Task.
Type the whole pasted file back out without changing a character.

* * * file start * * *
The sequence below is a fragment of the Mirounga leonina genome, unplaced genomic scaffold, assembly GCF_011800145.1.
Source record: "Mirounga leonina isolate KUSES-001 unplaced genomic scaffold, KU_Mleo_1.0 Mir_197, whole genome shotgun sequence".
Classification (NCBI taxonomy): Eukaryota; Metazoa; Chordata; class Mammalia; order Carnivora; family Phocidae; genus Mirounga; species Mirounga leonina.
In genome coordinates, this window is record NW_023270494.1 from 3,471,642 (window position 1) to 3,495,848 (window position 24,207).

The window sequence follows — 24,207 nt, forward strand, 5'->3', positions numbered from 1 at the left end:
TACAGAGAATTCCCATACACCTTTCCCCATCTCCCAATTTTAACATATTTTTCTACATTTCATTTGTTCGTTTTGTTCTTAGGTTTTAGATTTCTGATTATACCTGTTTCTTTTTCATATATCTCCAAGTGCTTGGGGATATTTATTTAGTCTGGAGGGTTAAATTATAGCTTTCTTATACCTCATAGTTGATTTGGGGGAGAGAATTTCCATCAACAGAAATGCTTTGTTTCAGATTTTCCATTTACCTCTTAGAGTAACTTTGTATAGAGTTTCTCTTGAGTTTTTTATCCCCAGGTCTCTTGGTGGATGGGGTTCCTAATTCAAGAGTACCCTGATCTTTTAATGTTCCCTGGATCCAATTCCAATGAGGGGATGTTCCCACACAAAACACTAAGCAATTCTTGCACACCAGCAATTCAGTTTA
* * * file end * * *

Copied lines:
The sequence below is a fragment of the Mirounga leonina genome, unplaced genomic scaffold, assembly GCF_011800145.1.
Source record: "Mirounga leonina isolate KUSES-001 unplaced genomic scaffold, KU_Mleo_1.0 Mir_197, whole genome shotgun sequence".
Classification (NCBI taxonomy): Eukaryota; Metazoa; Chordata; class Mammalia; order Carnivora; family Phocidae; genus Mirounga; species Mirounga leonina.
In genome coordinates, this window is record NW_023270494.1 from 3,471,642 (window position 1) to 3,495,848 (window position 24,207).

The window sequence follows — 24,207 nt, forward strand, 5'->3', positions numbered from 1 at the left end:
TACAGAGAATTCCCATACACCTTTCCCCATCTCCCAATTTTAACATATTTTTCTACATTTCATTTGTTCGTTTTGTTCTTAGGTTTTAGATTTCTGATTATACCTGTTTCTTTTTCATATATCTCCAAGTGCTTGGGGATATTTATTTAGTCTGGAGGGTTAAATTATAGCTTTCTTATACCTCATAGTTGATTTGGGGGAGAGAATTTCCATCAACAGAAATGCTTTGTTTCAGATTTTCCATTTACCTCTTAGAGTAACTTTGTATAGAGTTTCTCTTGAGTTTTTTATCCCCAGGTCTCTTGGTGGATGGGGTTCCTAATTCAAGAGTACCCTGATCTTTTAATGTTCCCTGGATCCAATTCCAATGAGGGGATGTTCCCACACAAAACACTAAGCAATTCTTGCACACCAGCAATTCAGTTTA